There are growing calls for the abrogation of India’s British-era sedition law that critics say is being increasingly misused by Prime Minister Narendra Modi’s government to stifle dissent in the world’s largest democracy.
The law was introduced by British colonial powers in 1870 to crush rebellious voices but Indian governments continued to use it after the country gained independence in 1947.
The decades-long battle against the law as a threat to freedom of speech and democracy has gained fresh impetus after a spate of sedition cases this year against activists, journalists and ordinary citizens for criticising politicians and government policies.
In the most recent case, the filmmaker and activist Aisha Sultana was charged after criticising the Modi government’s decision to relax coronavirus pandemic protocols for entry to the remote Lakshadweep islands.
Ms Sultana claimed in a TV debate that the move, which was followed by a surge in Covid-19 cases, amounted to using a “bioweapon” against the islanders.
Lakshadweep police filed a sedition charge against her after members of Mr Modi’s Bharatiya Janata Party called her comments “anti-national”. Ms Sultana, who was summoned for questioning by police, on Friday obtained a court order granting her bail in case she is arrested.
Critics say her case is an example of the increasing use of the sedition law amid a rise in hyper-nationalism and a blurring of the lines between the state and government since the Hindu nationalist BJP won the general election in 2014.
A recent study found that 96 per cent of sedition cases filed between 2010 and 2020 over criticism of politicians and governments were registered after 2014. Of these, 149 related to criticism of Mr Modi or his government and another 144 to remarks against Yogi Adityanath, a Hindu monk who leads the BJP government in Uttar Pradesh state.
Overall, the number of sedition cases filed each year since 2014 was 28 per cent higher than the annual average during the four preceding years, according the report published by Article 14, a website that monitors India's legal system and citizens' rights.
"They are using this as a weapon to prevent people from speaking out," Lubhyathi Rangarajan, a lawyer who analysed data for the report, told The National.
The sedition law states that the charge applies to anyone who “attempts to bring into hatred or contempt, or excites or attempts to excite disaffection towards, the Government established by law in India”. The punishment ranges from a fine to prison terms of between three years and “imprisonment for life”.
People accused also become ineligible for government jobs and travel documents, and often face public suspicion and ostracism.
“Sedition attracts a certain kind of stigma as there is the label of ‘traitor’ and that is quite harmful,” Ms Rangarajan said, noting that there were “hardly any convictions” in such cases.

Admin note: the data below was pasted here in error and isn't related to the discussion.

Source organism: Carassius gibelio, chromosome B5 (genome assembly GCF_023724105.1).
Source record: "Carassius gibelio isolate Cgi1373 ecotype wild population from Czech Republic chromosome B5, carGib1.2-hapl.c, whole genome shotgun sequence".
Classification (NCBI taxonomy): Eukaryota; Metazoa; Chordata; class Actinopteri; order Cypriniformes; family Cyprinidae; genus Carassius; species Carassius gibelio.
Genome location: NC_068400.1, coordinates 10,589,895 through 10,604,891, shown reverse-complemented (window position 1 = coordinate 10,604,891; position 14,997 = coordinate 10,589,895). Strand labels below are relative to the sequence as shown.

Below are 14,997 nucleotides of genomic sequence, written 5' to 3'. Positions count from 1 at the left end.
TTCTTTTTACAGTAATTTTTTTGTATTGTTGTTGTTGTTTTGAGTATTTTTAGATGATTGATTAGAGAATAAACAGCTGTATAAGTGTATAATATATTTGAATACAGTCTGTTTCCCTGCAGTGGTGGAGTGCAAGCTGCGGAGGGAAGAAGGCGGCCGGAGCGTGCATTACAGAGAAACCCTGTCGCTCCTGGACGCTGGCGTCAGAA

Of 96 people arrested for sedition in 2019, only two were convicted, India’s Home Ministry told Parliament in February. Twenty-nine were acquitted, while investigations and trials are continuing in the rest of the cases.
That month, the US think-tank Freedom House downgraded India’s democracy ranking, citing the rise in sedition cases over dissent as one of the factors.
Legal experts say Mr Modi’s government is using the law to stifle the voices of citizens who have political and ideological divergence with the ruling party.
"Sedition law is quite an antiquated law but it is more being applied in abuse than in use in present times, especially since 2014," Dushyant Dave, senior Supreme Court lawyer, told The National.
Activists have campaigned since independence for the repeal of the sedition law, which Britain abolished in 2009. But successive governments have defended it, saying the law is required to “tackle” terrorists, secessionists and insurgents.
India’s Supreme Court has issued judgments limiting the scope of the law to acts of violence, but those guidelines are often ignored. The top court reiterated its stand in a case last month.
“Criticising the government can’t be termed sedition. Everything cannot be seditious,” a bench headed by Justice Dhananjaya Chandrachud said while hearing a plea by two television channels charged with sedition for airing remarks by rebel politician against the Andhra Pradesh state government. “It is time we define what is sedition and what is not.”
A week earlier, the court quashed a sedition case against senior journalist Vinod Dua over his criticism of the Modi government’s handling of the migrant worker crisis during the pandemic last year.
“There is a great responsibility on the shoulders of the judiciary and particularly the Supreme Court,” Mr Dave said.
“The judiciary has failed citizens quite badly since 2014. I hope the judiciary becomes alive to the problems of citizens, to their fundamental rights and takes action against the authorities for illegal cases.”